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2005 Suzuki Aerio

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San Francisco: Amid the vast seas of compact vehicles vying for your attention, itís easy to lose sight of the worthy Suzuki Aerio. Built like a minivan but more like a tall station wagon, it offers superb value and amenities. Iím convinced that if more people knew the Aerio existed, many more of the little cars would be cruising American roads.

Itís easy to miss the Aerio in the showroom now, with the influx of new Korean-built siblings, including the Forenza, Verona, and Reno. But the Aerio is all-Suzuki, assembled in Kosai, Japan, and it goes its own way.

You can get it as a tall four-door sedan or an equally tall five-door SX (Suzuki says this stands for sports-crossover, but you decide). The sedan comes as the basic S model or the more feature-packed LX. The SX is sold at one content level, only high, but it like the LX, can be had with all-wheel-drive.

Suzukiís QuadGrip all-wheel-drive system works like an AWD system should. Normally, power goes to the front, but if the system detects wheel slippage, as much as 50% of the engineís torque can be automatically shifted to the rear axle. It requires no driver intervention, and is really meant to increase on-road safety rather than to make the Aerio an off-roader. Suzuki has the Grand Vitara and XL-7 to take care of those duties.

The Aerio compares favorably with mass-market competitors like the Honda Civic, Toyota Corolla, and Toyota Matrix under the hood and under the roof. Its 2.3-liter dual-overhead-cam inline four-cylinder engine puts out 155 horsepower and significantly, 152 lb.-ft. of torque, which beats the standard engines in the aforementioned rivals by a goodly margin. Torque peaks at just 3,000 rpm, so you donít have to wind the car out to get good use out of the engine.

The standard transmission in front-wheel-drive models is a five-speed manual, with a four-speed automatic available as an option. AWD Aerios come only with the automatic. Fuel mileage is the same with either Transmission, 25 city, 31 highway pretty good for a 2,700-pound car. All-wheel-drive models earn slightly diminished ratings of 24 city and 29 highway.

Front and rear headroom in the Aerio beats the three named competitors. The higher seating position provides a little of the expansive feeling and panoramic view that you expect from an SUV. Body dimensions are compact, though, for easy parking and maneuvering in town.

My Techno Blue Metallic sample driver was the SX all-wheel-drive model. This shade made the somewhat box-shaped vehicle look sporty sitting still or in motion. Standard 15-inch alloy wheels help it avoid the impression of an econobox. The lines are solid and chunky, with creased bulges over the wheel wells to help convey motion.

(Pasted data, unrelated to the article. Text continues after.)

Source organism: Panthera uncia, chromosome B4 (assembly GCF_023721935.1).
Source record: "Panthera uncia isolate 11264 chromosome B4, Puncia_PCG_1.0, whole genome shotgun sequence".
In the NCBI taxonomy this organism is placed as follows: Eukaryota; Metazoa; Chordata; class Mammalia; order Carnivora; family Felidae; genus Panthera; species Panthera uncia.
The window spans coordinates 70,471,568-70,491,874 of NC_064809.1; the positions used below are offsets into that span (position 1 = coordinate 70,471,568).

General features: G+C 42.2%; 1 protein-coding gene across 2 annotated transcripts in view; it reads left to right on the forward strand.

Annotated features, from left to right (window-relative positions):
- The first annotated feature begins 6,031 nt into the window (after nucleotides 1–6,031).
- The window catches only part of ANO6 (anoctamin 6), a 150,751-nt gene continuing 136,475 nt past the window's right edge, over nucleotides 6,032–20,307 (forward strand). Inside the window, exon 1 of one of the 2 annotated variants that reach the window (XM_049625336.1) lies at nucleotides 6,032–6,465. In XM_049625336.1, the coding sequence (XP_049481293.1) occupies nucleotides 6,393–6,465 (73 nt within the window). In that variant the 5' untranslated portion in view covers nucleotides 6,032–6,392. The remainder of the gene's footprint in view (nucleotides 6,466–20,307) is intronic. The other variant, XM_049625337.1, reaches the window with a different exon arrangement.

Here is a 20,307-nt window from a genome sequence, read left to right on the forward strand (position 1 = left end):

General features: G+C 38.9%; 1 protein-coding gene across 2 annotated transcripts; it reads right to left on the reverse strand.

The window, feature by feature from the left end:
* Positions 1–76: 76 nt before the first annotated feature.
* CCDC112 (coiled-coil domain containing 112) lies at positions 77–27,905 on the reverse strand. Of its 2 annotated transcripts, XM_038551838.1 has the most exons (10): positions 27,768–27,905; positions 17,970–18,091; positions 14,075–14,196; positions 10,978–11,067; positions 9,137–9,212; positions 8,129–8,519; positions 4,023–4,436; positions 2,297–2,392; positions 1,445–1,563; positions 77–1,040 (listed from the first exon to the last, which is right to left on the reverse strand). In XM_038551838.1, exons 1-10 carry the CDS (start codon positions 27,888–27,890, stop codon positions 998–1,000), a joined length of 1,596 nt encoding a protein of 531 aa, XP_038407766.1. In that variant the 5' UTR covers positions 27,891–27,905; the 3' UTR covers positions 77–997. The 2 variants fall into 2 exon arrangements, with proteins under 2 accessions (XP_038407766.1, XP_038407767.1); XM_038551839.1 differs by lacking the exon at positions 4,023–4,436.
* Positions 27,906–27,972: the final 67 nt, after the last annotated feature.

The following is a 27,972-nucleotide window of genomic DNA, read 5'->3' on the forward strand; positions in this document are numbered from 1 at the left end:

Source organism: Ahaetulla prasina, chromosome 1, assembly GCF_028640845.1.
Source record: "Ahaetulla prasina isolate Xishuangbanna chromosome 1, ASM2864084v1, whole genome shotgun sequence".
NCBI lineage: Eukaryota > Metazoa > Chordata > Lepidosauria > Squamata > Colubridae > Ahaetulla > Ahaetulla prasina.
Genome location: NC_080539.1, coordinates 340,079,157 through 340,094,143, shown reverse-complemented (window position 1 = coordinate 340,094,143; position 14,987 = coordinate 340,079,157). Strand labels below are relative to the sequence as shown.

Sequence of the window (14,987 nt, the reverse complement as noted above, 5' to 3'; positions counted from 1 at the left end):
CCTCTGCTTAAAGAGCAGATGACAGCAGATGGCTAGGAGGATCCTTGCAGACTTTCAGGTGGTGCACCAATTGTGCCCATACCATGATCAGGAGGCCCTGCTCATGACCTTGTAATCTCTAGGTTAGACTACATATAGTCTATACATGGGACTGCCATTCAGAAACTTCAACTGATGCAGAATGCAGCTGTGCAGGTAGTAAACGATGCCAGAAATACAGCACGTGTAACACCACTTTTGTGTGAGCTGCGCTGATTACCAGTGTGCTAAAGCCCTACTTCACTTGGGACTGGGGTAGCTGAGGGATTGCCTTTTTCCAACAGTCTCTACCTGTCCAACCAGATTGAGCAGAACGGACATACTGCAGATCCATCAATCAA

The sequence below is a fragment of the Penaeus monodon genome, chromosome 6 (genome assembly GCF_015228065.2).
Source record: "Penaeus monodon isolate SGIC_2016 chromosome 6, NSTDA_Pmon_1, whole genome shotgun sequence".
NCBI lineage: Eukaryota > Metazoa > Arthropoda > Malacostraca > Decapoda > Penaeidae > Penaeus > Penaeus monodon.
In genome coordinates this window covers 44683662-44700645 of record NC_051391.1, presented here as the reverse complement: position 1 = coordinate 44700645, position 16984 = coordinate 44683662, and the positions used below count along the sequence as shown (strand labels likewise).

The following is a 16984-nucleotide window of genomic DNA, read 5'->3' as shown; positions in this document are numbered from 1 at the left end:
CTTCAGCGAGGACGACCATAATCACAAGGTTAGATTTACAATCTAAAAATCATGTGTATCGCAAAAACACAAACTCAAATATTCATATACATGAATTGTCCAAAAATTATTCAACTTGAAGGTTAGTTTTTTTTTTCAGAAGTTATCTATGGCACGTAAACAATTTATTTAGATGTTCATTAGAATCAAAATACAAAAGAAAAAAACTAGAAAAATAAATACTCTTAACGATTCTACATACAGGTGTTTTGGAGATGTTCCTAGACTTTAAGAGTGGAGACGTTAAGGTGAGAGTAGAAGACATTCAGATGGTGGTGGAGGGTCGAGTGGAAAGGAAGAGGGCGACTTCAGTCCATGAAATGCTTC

The look has been upgraded for 2005 with a new chrome grille, fog lamps, and front bumper. The tail lamps of the SX model resemble the custom kind favored by young customizers. The interior boasts numerous stylish enhancements.

Inside, every Aerio gets a generous equipment list, even the basic S model. It includes stuff like power windows, locks and mirrors, tilt wheel, intermittent wipers, and even a seven-speaker AM/FM/CD system with tweeters on the dash and a subwoofer thumping away under the drivers seat. All Aerios receive automatic climate control, which is unexpected in a non-luxury vehicle. The up level LX sedan and SX also get keyless entry, cruise control, a six-disc CD changer, heated outside mirrors, and more.

The interior is always black in an Aerio, regardless of model or equipment level. Making things a little less somber are matte metallic-style accents on the doors, console and corner vents, and cloth seats that flaunt a vibrant pattern. A leather-wrapped steering wheel and shift knob impart just a hint of upscale. Somehow, all the pieces work together to make the inside of the Aerio an inviting and high-quality place.

Previous models have earned top safety ratings from the Insurance Institute for Highway Safety and the National Highway Traffic Safety Administration. With an energy-absorbing structure, standard front seat-mounted side airbags, and seatbelt pretensioners, the Aerio is one place youíd rather be if a crash is inevitable.

The Aerioís seven-year, 100,000-mile warranty is completely transferable to succeeding owners. You also get a 36,000 mile / three year new-vehicle limited warranty and three-year Roadside Assistance Program.

My tester, with only one option, antilock brakes ($500), came to $18,294, including destination charges. You can pick up the basic S sedan starting at just under $14,000.

When youíre looking for an economical, reliable, and practical car, donít be afraid to step off the main road and look at the less obvious choices. Now you know the secret, the Suzuki Aerio is a winner.  By Steve Schaefer  © AutoWire.Net - San Francisco

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Byline:  Syndicated content provided by Tony Leopardo © AutoWire.Net
Column Name: 
 The Aerio is a winner
Topic: 
 The 2005 Suzuki Aerio
Word Count:  
 847
Photo Caption: 
 The 2005 Suzuki Aerio
Photo Credits:  
Suzuki Internet Media
Series #:   2005 - 20

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